Practice Blog

To share practice related stories, create connections and engage readers in the amazing diversity of dietitian experiences.


How to use stock photos to make your nutrition business stand out

Andrea Hardy discusses how to ensure you don't misuse other photographers’ images and shares her top five photo resources. 


Andrea-Hardy-HS.jpgAndrea Hardy completed her dietetics degree at the University of Alberta and runs a private practice, called Ignite Nutrition Inc. She is a huge advocate for ensuring dietitians are seen as the go-to nutrition experts online. Andrea runs e-courses and a blog to help dietitians stand out on social media. Follow her on Twitter or Instagram @AndreaHardyRD, or  get in touch with her via email at andrea@ignitenutrition.ca
 

  

I started a blog as a way to get my voice heard through all the nutrition noise out there, as I am sure many other dietitians do. I wanted a way to stand up to all those self-proclaimed “nutrition gurus” prescribing 12 bananas a day as the holy grail to better health.

I assumed that people would rather hear quality nutrition advice, and naively believed growing a following would be easy. Well, as I’m sure all you bloggers out there know, that is not the case.
 
I quickly learned that to gain credibility and be seen online, I needed to have social proof.  Social proof can be built on social media using high quality images, videos, and graphics. Most people prefer to consume information in short bursts – putting all that much more importance on images to capture the attention of your goldfish-like target audience.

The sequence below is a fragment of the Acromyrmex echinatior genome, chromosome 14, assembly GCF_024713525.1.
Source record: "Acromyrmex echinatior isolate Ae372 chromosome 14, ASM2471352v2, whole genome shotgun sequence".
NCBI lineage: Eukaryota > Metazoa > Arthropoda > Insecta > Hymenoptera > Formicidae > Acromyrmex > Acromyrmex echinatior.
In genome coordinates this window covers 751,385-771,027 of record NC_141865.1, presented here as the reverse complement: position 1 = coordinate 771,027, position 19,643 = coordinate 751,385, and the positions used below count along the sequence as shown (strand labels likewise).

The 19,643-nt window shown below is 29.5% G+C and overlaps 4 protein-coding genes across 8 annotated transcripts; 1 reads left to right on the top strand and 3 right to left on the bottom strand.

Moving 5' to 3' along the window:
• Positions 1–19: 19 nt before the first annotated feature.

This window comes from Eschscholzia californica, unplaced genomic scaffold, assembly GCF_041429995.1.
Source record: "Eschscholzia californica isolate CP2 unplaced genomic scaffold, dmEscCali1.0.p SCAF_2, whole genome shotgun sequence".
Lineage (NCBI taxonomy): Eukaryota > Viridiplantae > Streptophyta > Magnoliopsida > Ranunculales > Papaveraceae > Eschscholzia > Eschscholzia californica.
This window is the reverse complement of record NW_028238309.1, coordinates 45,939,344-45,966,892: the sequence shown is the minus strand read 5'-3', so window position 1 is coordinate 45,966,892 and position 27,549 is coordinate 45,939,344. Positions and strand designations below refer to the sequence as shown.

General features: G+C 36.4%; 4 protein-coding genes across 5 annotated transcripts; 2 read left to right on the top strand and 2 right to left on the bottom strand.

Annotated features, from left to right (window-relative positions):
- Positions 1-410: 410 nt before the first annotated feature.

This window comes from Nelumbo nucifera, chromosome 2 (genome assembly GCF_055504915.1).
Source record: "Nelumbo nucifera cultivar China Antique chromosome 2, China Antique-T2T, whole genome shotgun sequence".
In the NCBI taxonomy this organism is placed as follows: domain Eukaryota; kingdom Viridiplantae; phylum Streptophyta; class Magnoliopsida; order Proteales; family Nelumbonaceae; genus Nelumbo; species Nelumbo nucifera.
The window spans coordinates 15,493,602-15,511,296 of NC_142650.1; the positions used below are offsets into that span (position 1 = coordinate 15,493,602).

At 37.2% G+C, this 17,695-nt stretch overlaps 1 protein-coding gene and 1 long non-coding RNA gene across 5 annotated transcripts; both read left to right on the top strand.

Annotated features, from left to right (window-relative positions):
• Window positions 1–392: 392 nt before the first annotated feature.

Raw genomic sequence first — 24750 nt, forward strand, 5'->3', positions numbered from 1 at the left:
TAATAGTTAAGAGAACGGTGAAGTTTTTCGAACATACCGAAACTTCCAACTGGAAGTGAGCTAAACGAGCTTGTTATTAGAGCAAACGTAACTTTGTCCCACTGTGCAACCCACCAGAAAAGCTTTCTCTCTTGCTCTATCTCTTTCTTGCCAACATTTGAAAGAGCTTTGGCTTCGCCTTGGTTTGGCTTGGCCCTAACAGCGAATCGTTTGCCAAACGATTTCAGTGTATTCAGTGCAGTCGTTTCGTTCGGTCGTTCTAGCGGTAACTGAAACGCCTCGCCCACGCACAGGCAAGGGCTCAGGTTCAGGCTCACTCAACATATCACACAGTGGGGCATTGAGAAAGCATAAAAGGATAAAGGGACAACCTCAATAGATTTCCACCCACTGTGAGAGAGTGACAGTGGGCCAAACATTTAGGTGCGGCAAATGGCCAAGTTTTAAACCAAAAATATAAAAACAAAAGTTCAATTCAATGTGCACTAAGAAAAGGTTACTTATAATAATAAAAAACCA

One of my biggest fears with starting a blog was not being able to produce high quality images at the rate I had planned to produce blog posts.

smoothie-bowl-AH.jpg
 
I quickly learned that it was unrealistic for me to prepare a shoot, take the photos, and edit the pictures for each and every one of my blog posts, but I was too cheap to pay for images when just starting my business. However, I was also terrified about the copyright laws of online images.

I knew the waters were muddy. I constantly saw people abusing and misusing other photographers’ images – without permission or attribution. Being the type-A, morally-lead dietitian I am, I couldn’t possibly consider using someone’s photos without knowing the laws inside and out.

So, I proceeded to read through the legal jargon, which was a snore-fest. At the end of it – I came out more confused than when I went in. Next, I turned to other bloggers, but the information I got from them was contradictory regarding the use of photos online. Talk about frustration.
 
Deeper down the rabbit hole I went. And then, luckily, I started to make headway. I found some great resources that:
  1. Didn’t cost money
  2. Didn’t require confusing attributions and copyright contingencies
Over the course of my research, I began to understand the various types of licenses that exist protecting photographers. If you’re interested in knowing about creative commons licensing – which is one of the most common forms of licensing for online material that is meant for public use and has a variety of different licenses available – you can read about it here.